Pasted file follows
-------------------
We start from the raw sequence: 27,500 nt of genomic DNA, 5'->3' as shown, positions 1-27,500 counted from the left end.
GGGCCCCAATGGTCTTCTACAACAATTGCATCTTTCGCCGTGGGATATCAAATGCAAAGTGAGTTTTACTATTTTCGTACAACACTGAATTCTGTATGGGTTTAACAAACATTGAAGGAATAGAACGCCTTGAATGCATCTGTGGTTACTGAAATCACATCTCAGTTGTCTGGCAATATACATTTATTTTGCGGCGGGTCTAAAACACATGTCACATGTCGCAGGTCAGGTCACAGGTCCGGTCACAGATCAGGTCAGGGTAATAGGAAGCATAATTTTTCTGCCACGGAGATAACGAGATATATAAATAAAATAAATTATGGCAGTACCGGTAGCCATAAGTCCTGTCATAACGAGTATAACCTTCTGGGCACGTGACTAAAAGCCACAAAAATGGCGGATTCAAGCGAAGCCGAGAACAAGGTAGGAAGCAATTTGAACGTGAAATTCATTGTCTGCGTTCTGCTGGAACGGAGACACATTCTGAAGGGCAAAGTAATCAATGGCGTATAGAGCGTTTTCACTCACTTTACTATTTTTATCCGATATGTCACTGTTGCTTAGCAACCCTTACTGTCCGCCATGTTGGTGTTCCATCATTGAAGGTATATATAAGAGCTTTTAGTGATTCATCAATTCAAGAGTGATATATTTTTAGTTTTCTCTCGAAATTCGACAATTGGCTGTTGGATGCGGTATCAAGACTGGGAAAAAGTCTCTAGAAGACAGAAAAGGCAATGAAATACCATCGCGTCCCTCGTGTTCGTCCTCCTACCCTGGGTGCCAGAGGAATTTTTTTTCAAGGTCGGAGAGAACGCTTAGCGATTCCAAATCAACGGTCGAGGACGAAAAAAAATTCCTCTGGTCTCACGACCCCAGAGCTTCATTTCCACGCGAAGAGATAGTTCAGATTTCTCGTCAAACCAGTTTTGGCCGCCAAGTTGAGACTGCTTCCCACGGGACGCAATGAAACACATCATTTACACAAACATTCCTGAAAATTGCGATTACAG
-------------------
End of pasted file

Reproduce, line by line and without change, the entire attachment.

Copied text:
We start from the raw sequence: 27,500 nt of genomic DNA, 5'->3' as shown, positions 1-27,500 counted from the left end.
GGGCCCCAATGGTCTTCTACAACAATTGCATCTTTCGCCGTGGGATATCAAATGCAAAGTGAGTTTTACTATTTTCGTACAACACTGAATTCTGTATGGGTTTAACAAACATTGAAGGAATAGAACGCCTTGAATGCATCTGTGGTTACTGAAATCACATCTCAGTTGTCTGGCAATATACATTTATTTTGCGGCGGGTCTAAAACACATGTCACATGTCGCAGGTCAGGTCACAGGTCCGGTCACAGATCAGGTCAGGGTAATAGGAAGCATAATTTTTCTGCCACGGAGATAACGAGATATATAAATAAAATAAATTATGGCAGTACCGGTAGCCATAAGTCCTGTCATAACGAGTATAACCTTCTGGGCACGTGACTAAAAGCCACAAAAATGGCGGATTCAAGCGAAGCCGAGAACAAGGTAGGAAGCAATTTGAACGTGAAATTCATTGTCTGCGTTCTGCTGGAACGGAGACACATTCTGAAGGGCAAAGTAATCAATGGCGTATAGAGCGTTTTCACTCACTTTACTATTTTTATCCGATATGTCACTGTTGCTTAGCAACCCTTACTGTCCGCCATGTTGGTGTTCCATCATTGAAGGTATATATAAGAGCTTTTAGTGATTCATCAATTCAAGAGTGATATATTTTTAGTTTTCTCTCGAAATTCGACAATTGGCTGTTGGATGCGGTATCAAGACTGGGAAAAAGTCTCTAGAAGACAGAAAAGGCAATGAAATACCATCGCGTCCCTCGTGTTCGTCCTCCTACCCTGGGTGCCAGAGGAATTTTTTTTCAAGGTCGGAGAGAACGCTTAGCGATTCCAAATCAACGGTCGAGGACGAAAAAAAATTCCTCTGGTCTCACGACCCCAGAGCTTCATTTCCACGCGAAGAGATAGTTCAGATTTCTCGTCAAACCAGTTTTGGCCGCCAAGTTGAGACTGCTTCCCACGGGACGCAATGAAACACATCATTTACACAAACATTCCTGAAAATTGCGATTACAG